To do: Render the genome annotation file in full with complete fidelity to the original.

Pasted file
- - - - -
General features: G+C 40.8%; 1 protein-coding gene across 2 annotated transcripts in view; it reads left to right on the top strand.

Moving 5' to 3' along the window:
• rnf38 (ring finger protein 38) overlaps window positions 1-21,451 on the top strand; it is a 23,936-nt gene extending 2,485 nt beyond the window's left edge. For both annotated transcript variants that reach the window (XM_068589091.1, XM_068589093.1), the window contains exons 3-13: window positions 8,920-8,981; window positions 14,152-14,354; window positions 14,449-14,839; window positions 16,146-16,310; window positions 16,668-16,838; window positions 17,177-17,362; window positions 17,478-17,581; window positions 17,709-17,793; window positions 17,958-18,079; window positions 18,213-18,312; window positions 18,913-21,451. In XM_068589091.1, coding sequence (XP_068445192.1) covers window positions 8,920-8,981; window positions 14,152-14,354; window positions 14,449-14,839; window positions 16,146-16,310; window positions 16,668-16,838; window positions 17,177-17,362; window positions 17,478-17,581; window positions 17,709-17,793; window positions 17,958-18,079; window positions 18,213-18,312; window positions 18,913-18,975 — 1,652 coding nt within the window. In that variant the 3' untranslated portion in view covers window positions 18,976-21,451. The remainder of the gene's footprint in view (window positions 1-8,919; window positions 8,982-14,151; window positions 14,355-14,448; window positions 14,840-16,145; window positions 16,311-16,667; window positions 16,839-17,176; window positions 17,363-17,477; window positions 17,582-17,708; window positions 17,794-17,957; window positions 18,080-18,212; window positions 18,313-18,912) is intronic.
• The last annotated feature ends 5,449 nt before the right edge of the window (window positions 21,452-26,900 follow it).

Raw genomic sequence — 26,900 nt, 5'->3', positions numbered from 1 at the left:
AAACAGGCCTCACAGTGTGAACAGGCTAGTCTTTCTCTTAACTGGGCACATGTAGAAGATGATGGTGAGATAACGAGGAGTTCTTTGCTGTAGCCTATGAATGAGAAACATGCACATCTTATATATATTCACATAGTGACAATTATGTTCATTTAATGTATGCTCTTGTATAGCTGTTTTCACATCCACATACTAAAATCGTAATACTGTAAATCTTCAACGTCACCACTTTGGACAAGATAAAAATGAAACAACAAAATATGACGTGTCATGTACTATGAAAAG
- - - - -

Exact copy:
General features: G+C 40.8%; 1 protein-coding gene across 2 annotated transcripts in view; it reads left to right on the top strand.

Moving 5' to 3' along the window:
• rnf38 (ring finger protein 38) overlaps window positions 1-21,451 on the top strand; it is a 23,936-nt gene extending 2,485 nt beyond the window's left edge. For both annotated transcript variants that reach the window (XM_068589091.1, XM_068589093.1), the window contains exons 3-13: window positions 8,920-8,981; window positions 14,152-14,354; window positions 14,449-14,839; window positions 16,146-16,310; window positions 16,668-16,838; window positions 17,177-17,362; window positions 17,478-17,581; window positions 17,709-17,793; window positions 17,958-18,079; window positions 18,213-18,312; window positions 18,913-21,451. In XM_068589091.1, coding sequence (XP_068445192.1) covers window positions 8,920-8,981; window positions 14,152-14,354; window positions 14,449-14,839; window positions 16,146-16,310; window positions 16,668-16,838; window positions 17,177-17,362; window positions 17,478-17,581; window positions 17,709-17,793; window positions 17,958-18,079; window positions 18,213-18,312; window positions 18,913-18,975 — 1,652 coding nt within the window. In that variant the 3' untranslated portion in view covers window positions 18,976-21,451. The remainder of the gene's footprint in view (window positions 1-8,919; window positions 8,982-14,151; window positions 14,355-14,448; window positions 14,840-16,145; window positions 16,311-16,667; window positions 16,839-17,176; window positions 17,363-17,477; window positions 17,582-17,708; window positions 17,794-17,957; window positions 18,080-18,212; window positions 18,313-18,912) is intronic.
• The last annotated feature ends 5,449 nt before the right edge of the window (window positions 21,452-26,900 follow it).

Raw genomic sequence — 26,900 nt, 5'->3', positions numbered from 1 at the left:
AAACAGGCCTCACAGTGTGAACAGGCTAGTCTTTCTCTTAACTGGGCACATGTAGAAGATGATGGTGAGATAACGAGGAGTTCTTTGCTGTAGCCTATGAATGAGAAACATGCACATCTTATATATATTCACATAGTGACAATTATGTTCATTTAATGTATGCTCTTGTATAGCTGTTTTCACATCCACATACTAAAATCGTAATACTGTAAATCTTCAACGTCACCACTTTGGACAAGATAAAAATGAAACAACAAAATATGACGTGTCATGTACTATGAAAAG